After this first review, we may sit or stand in silence. We name what we see and feel and where that’s announced in our body. We linger over any part of the landscape where pain or tenderness or tightness expresses itself. Our neck may call attention to our intense immersion in our work and our failure to take a break and stretch. Our shoulders may speak to the reality that we’re carrying the sorrow of another or shouldering the anguish of the world. Our legs, aching or sore, may articulate where we’ve stood in compassion, in commitment, in conviction.

We pray to learn from our body, this container of wisdom, this wonder with all its limitations and its gifts. We utter thanks for the electrical wiring of neurons and the pulsing of blood quietly going about their everyday tasks without a thought from us. We bless the bodies of all those we’ll encounter this day, especially those who carry unrelenting pain, fresh grief, or tender scars. We welcome the body of our Earth with all its beauty and its woundedness. We imagine the sacred expanse of the cosmos and pray to honor our place in it, asking, “What does it mean to fully inhabit our lives? How shall we live so as to hasten the fullness of God’s dream for our world?”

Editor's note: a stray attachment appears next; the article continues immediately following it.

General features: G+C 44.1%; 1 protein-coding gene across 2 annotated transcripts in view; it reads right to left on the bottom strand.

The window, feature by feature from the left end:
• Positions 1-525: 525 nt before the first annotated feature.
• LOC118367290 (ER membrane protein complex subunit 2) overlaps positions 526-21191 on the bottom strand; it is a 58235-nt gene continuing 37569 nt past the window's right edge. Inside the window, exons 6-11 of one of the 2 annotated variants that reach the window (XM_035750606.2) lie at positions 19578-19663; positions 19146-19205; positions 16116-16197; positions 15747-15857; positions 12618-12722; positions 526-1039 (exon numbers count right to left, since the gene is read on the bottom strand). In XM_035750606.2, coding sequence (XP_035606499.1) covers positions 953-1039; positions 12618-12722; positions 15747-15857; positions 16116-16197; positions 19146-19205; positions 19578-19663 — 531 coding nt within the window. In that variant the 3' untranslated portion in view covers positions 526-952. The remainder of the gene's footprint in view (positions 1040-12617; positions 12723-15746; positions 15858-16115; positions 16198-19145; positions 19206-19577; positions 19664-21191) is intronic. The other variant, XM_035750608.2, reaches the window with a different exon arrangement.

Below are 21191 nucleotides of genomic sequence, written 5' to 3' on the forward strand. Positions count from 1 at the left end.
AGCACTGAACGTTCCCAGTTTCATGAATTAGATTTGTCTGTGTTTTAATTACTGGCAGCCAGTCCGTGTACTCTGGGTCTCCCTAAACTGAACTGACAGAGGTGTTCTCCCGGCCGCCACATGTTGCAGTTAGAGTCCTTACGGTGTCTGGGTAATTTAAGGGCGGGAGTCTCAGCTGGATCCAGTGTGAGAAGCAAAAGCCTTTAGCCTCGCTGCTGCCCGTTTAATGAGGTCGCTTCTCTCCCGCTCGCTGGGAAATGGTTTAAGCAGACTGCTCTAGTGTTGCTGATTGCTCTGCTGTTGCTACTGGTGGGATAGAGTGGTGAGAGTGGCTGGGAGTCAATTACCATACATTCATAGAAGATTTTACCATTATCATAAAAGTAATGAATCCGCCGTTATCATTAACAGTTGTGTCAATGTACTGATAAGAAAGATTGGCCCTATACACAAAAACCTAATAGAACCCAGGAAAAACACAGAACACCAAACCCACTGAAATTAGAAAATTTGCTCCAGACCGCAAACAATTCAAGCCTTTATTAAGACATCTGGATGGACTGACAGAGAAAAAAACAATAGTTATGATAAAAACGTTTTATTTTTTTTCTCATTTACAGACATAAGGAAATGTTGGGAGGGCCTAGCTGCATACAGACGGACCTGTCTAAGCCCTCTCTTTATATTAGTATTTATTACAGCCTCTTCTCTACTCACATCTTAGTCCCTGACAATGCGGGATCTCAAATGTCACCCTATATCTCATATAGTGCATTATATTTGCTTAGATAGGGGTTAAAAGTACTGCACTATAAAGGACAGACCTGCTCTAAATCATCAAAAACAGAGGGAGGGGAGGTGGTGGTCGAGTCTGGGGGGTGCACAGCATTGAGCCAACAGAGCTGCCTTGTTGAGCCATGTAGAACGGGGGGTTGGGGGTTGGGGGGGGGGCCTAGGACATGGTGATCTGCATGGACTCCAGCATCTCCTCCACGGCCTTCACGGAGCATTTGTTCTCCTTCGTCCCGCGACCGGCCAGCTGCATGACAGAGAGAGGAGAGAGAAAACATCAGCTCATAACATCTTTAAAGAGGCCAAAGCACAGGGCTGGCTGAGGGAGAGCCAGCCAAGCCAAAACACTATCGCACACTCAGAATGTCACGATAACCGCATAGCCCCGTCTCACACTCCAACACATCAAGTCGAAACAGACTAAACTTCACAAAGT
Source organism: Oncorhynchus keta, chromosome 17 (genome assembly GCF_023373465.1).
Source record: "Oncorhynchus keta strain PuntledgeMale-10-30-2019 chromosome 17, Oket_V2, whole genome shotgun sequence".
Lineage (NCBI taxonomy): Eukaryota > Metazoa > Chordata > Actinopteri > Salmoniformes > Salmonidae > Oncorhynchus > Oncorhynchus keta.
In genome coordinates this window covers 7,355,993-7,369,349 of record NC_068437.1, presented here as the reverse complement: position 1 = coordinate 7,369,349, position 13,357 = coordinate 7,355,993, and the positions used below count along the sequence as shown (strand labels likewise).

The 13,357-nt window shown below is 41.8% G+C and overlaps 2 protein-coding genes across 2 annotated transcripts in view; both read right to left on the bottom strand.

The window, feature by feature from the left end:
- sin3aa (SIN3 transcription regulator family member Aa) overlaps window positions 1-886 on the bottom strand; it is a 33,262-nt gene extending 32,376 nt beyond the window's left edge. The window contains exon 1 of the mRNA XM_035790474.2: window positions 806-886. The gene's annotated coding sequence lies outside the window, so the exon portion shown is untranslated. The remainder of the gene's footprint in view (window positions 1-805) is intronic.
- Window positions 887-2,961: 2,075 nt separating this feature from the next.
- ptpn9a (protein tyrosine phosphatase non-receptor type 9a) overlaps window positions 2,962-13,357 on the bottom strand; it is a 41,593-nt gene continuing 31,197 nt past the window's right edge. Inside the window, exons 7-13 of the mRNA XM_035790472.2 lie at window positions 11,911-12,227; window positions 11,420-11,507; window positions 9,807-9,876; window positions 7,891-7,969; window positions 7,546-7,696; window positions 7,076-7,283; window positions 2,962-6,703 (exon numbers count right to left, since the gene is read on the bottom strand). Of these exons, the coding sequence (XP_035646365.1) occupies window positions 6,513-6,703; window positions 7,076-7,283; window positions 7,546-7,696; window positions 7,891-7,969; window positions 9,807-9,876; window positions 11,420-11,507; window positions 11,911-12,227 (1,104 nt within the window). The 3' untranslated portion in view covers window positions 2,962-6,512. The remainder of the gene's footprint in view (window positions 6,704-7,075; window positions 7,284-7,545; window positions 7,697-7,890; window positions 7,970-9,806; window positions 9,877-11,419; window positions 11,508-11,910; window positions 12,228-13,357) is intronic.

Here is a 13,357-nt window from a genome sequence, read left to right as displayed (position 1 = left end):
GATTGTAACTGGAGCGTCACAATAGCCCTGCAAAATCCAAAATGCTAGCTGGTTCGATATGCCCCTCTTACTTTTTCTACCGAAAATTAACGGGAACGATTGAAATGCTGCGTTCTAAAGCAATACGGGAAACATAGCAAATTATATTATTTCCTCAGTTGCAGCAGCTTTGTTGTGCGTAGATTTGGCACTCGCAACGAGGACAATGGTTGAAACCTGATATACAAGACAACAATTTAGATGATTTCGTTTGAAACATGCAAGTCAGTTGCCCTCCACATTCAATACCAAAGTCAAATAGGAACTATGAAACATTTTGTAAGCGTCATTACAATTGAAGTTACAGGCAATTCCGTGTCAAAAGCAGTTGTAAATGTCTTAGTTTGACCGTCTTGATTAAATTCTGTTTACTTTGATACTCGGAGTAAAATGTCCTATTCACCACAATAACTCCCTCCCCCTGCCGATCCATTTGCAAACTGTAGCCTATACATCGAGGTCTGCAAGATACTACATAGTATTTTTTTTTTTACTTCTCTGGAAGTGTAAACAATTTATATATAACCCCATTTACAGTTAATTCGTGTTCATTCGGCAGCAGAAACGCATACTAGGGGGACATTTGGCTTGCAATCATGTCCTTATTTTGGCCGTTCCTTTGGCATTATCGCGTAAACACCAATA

serviceglobeEntering into the day through bodyprayer is one of the ways we can deepen our awareness of Mystery. May we see our bodies as the form designed to carry the presence of the Holy One into our time and place. May this day be one that restores and enlightens and heals both us and all who will enter it.

IMAGES:
Chris Koellhoffer, IHM – I suspect I was engaged in bodyprayer at a very early age but didn’t have a name for it yet!
IHM Communications Office – photo taken on the grounds of the IHM Center, Scranton, PA

Takeaway

Sit in stillness with the Holy One.
Listen to your body. Just listen.
Where do you hear the voice of fatigue, or sorrow, or pain, or discouragement, or utter joy?
Close with a promise to stay attentive as the day unfolds.